Monday, June 7, 2010

Melbourne Bike Share

Melbourne has rolled out a bike share program in the city. It's designed for short trips, modeled, seemingly, after the popular Velib program in Paris. I had read about it, but hadn't encountered the system until the other day.

The goal is to provide an alternative for shorter trips around town. Obviously, I'm all for this, and I'm sure others are, too. It's a good way to reduce overcrowding on trams, and conceptually, it would keep people from driving some, too. It's important to note that Melbournians love to drive.

For locals, it's a good deal at A$50 per year, with the first 30 minutes of each trip being free, and fairly reasonable rates after that. For tourists, it's A$8 per week, which I think is very fair. Obviously, locals could buy daily or weekly memberships as well, but I doubt that is the target market.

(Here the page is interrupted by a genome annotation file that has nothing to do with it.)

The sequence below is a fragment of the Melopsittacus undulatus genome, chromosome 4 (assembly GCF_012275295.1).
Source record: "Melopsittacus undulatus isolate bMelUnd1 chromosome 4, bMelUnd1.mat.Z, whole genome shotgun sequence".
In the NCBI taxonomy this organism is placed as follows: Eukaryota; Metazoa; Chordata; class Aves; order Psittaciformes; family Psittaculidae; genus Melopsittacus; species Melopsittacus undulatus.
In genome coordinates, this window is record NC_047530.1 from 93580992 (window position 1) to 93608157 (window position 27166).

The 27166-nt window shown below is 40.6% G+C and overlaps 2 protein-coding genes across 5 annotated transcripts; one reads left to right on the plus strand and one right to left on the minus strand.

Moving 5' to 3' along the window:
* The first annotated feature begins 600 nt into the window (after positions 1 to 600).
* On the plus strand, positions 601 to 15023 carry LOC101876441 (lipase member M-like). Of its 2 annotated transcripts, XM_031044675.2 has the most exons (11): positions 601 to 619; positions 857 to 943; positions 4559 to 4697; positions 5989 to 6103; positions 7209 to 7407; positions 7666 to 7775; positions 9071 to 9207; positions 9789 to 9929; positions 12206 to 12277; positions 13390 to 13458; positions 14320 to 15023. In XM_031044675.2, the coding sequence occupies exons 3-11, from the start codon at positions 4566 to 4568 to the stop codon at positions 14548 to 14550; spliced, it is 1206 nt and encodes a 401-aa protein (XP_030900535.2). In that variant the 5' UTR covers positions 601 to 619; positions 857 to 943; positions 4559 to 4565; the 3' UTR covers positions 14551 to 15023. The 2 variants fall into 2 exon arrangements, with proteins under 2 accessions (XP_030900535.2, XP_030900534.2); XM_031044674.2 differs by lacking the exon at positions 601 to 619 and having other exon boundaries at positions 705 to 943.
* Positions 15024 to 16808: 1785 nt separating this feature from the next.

But, I fear that the city has started too small to make this a really viable alternative, or even to prove the concept. Have a look at the station map. I count ten, and I could see three of them from the same street corner. Now look at the station map for Velib. Now zoom out. And again. And again. Shocking, no?

Paris rolled out about 20,000 bikes. I'm sure it didn't all happen at once, but I'm guessing that there are no more than 200 in the Melbourne trial. I hope that the success is fantastic, as riding in inner Melbourne is pretty easy due to the geography. However, I fear that the program has been set up to fail from the start.

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